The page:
A nutrient chemical and pheromone-dependent neurogenic niche

The article linked below offers the first evidence I have seen for a diet-responsive neuogenic niche.

Weight struggles? Blame new neurons in your hypothalamus.” May 21st, 2012.

Excerpt: “People typically think growing new neurons in the brain is a good thing – but it’s really just another way for the brain to modify behavior,” Blackshaw explains. He adds that hypothalamic neurogenesis is probably a mechanism that evolved to help wild animals survive and helped our ancestors do the same in the past.”

My comment:

In my model nutrient chemicals and pheromones have direct effects on hypothalamic neurogenesis, olfactory bulb neurogenesis, and hippocampal neurogenesis. These direct effects link nutrient chemicals and pheromones to the biological core of mammalian reproduction: the hypothalamic gonadotropin releasing hormone (GnRH) pulse.

In mammals, for example, food odors and pheromones cause changes in GnRH pulse frequency that result in patterns of neurogenesis responsible for the development of behaviors associated with proper food choice (individual survival) and proper mate choice (species survival). Food odors up-regulate and social odors down-regulate the calibration of stochastic gene expression responsible for control of speciation via hippocampal neurogenesis and the required learning and memory of species specific behaviors.

The direct effect of food odors and social odors on signalling pathways makes the epigenetic effects of chemical cues as important to the understanding of human behavior as they are to the understanding of behavior in every other species. This is especially true for placental mammals.

The in utero and postnatal effect of the chemical stimuli is on the development of the hypothalamic GnRH neuronal niche, which is responsible for the conditioning of food preferences and mate preferences and the transgenerational epigenetic inheritance of all behaviors required for individual and species survival.  GnRH-dependent luteinizing hormone (LH) secretion, for example, is the link between proper nutrition and reproductive sexual behavior. The feedback loops are detailed in my model for the adaptive evolution of the human brain and behavior.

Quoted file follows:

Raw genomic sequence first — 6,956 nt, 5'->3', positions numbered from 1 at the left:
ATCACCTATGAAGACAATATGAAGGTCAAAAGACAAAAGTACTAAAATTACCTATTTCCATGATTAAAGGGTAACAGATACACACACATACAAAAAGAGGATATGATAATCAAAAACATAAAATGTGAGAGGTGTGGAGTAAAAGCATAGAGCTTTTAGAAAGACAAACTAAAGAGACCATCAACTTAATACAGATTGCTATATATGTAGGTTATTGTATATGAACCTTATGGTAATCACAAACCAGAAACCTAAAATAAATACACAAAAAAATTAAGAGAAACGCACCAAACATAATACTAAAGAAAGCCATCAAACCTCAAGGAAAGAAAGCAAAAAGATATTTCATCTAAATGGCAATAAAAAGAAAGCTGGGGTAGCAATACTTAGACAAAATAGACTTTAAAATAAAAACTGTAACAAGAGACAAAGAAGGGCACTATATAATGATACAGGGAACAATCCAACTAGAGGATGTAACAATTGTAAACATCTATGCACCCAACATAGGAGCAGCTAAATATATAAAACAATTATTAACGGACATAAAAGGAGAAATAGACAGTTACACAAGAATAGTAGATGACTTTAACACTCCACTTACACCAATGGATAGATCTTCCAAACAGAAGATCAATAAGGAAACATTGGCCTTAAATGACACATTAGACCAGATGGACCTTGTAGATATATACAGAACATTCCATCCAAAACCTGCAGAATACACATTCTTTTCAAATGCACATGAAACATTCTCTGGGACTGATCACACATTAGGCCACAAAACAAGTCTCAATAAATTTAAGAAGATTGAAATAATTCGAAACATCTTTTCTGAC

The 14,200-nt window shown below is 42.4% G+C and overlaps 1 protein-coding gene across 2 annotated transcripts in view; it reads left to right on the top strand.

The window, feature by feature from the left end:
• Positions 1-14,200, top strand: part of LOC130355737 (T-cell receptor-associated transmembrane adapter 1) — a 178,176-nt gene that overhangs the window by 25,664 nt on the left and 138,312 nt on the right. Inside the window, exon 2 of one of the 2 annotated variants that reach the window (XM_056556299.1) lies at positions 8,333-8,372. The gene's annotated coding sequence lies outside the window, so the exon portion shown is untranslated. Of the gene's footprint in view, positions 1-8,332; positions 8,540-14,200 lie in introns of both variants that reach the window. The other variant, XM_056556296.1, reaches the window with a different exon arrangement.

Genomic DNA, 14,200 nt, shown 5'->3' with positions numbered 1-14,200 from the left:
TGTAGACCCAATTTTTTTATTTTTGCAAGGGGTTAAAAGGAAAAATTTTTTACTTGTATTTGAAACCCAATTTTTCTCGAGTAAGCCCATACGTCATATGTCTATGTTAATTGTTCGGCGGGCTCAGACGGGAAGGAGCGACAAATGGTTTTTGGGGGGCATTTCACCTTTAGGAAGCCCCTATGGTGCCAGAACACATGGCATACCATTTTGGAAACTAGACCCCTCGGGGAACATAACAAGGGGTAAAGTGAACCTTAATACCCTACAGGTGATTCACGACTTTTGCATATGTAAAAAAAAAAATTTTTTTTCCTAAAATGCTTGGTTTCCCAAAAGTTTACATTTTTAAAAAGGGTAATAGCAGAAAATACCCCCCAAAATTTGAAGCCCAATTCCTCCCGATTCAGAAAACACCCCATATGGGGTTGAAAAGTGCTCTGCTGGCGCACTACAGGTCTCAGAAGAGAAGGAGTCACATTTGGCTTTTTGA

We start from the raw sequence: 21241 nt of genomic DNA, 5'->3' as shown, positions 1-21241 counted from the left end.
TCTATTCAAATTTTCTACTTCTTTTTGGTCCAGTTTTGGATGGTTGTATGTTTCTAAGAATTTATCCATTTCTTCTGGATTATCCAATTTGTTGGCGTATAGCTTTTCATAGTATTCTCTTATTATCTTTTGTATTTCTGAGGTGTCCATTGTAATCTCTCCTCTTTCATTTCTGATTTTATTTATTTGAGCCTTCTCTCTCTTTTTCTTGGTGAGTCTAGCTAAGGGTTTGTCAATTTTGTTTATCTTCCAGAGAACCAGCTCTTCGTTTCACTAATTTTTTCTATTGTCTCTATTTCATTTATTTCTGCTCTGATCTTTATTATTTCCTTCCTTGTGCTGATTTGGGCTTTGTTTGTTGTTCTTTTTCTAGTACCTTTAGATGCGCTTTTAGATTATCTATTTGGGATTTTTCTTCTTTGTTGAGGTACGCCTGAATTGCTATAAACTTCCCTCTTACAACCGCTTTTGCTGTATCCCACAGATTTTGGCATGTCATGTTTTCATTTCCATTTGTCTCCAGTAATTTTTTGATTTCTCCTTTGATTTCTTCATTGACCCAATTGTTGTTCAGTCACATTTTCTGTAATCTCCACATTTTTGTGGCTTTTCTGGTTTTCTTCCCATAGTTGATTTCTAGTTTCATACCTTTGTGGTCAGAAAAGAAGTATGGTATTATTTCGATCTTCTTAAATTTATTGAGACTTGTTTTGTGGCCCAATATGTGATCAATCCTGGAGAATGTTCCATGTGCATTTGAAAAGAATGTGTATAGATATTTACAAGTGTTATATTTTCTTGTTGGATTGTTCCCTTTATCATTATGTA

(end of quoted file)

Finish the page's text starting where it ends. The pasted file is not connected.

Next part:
Kohl, J.V. (2012) Human pheromones and food odors: epigenetic influences on the socioaffective nature of evolved behaviors. Socioaffective Neuroscience & Psychology, 2: 17338.

About James V. Kohl 1307 Articles
James Vaughn Kohl was the first to accurately conceptualize human pheromones, and began presenting his findings to the scientific community in 1992. He continues to present to, and publish for, diverse scientific and lay audiences, while constantly monitoring the scientific presses for new information that is relevant to the development of his initial and ongoing conceptualization of human pheromones. Recently, Kohl integrated scientific evidence that pinpoints the evolved neurophysiological mechanism that links olfactory/pheromonal input to genes in hormone-secreting cells of tissue in a specific area of the brain that is primarily involved in the sensory integration of olfactory and visual input, and in the development of human sexual preferences. His award-winning 2007 article/book chapter on multisensory integration: The Mind’s Eyes: Human pheromones, neuroscience, and male sexual preferences followed an award winning 2001 publication: Human pheromones: integrating neuroendocrinology and ethology, which was coauthored by disinguished researchers from Vienna. Rarely do researchers win awards in multiple disciplines, but Kohl’s 2001 award was for neuroscience, and his 2007 “Reiss Theory” award was for social science. Kohl has worked as a medical laboratory scientist since 1974, and he has devoted more than twenty-five years to researching the relationship between the sense of smell and the development of human sexual preferences. Unlike many researchers who work with non-human subjects, medical laboratory scientists use the latest technology from many scientific disciplines to perform a variety of specialized diagnostic medical testing on people. James V. Kohl is certified with: * American Society for Clinical Pathology * American Medical Technologists James V. Kohl is a member of: * Society for Neuroscience * Society for Behavioral Neuroendocrinology * Association for Chemoreception Sciences * Society for the Scientific Study of Sexuality * International Society for Human Ethology * American Society for Clinical Laboratory Science * Mensa, the international high IQ society